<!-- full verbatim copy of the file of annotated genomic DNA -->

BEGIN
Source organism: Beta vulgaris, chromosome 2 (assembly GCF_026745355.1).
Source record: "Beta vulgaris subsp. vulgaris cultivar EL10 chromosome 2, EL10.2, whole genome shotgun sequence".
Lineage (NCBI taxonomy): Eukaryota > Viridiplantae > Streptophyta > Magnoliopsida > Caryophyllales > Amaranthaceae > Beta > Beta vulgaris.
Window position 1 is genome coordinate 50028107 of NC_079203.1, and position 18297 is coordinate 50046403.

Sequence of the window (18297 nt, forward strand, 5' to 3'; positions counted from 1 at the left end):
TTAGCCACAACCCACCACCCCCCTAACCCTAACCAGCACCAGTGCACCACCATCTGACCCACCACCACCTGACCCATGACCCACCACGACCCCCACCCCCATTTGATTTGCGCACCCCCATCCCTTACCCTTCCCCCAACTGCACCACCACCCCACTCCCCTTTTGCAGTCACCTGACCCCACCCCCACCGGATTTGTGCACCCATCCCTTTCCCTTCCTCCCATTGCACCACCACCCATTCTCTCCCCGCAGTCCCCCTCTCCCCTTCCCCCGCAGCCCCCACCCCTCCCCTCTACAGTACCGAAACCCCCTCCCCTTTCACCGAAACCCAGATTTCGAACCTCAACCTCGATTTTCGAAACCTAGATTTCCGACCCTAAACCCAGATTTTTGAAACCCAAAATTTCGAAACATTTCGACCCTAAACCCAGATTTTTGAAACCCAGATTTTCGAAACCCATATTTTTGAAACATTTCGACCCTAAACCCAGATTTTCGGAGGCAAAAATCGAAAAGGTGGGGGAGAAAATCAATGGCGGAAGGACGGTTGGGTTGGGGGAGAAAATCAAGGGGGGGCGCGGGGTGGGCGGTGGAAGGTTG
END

Source organism: Beta vulgaris, chromosome 2 (assembly GCF_026745355.1).
Source record: "Beta vulgaris subsp. vulgaris cultivar EL10 chromosome 2, EL10.2, whole genome shotgun sequence".
Lineage (NCBI taxonomy): Eukaryota > Viridiplantae > Streptophyta > Magnoliopsida > Caryophyllales > Amaranthaceae > Beta > Beta vulgaris.
Window position 1 is genome coordinate 50028107 of NC_079203.1, and position 18297 is coordinate 50046403.

Sequence of the window (18297 nt, forward strand, 5' to 3'; positions counted from 1 at the left end):
TTAGCCACAACCCACCACCCCCCTAACCCTAACCAGCACCAGTGCACCACCATCTGACCCACCACCACCTGACCCATGACCCACCACGACCCCCACCCCCATTTGATTTGCGCACCCCCATCCCTTACCCTTCCCCCAACTGCACCACCACCCCACTCCCCTTTTGCAGTCACCTGACCCCACCCCCACCGGATTTGTGCACCCATCCCTTTCCCTTCCTCCCATTGCACCACCACCCATTCTCTCCCCGCAGTCCCCCTCTCCCCTTCCCCCGCAGCCCCCACCCCTCCCCTCTACAGTACCGAAACCCCCTCCCCTTTCACCGAAACCCAGATTTCGAACCTCAACCTCGATTTTCGAAACCTAGATTTCCGACCCTAAACCCAGATTTTTGAAACCCAAAATTTCGAAACATTTCGACCCTAAACCCAGATTTTTGAAACCCAGATTTTCGAAACCCATATTTTTGAAACATTTCGACCCTAAACCCAGATTTTCGGAGGCAAAAATCGAAAAGGTGGGGGAGAAAATCAATGGCGGAAGGACGGTTGGGTTGGGGGAGAAAATCAAGGGGGGGCGCGGGGTGGGCGGTGGAAGGTTG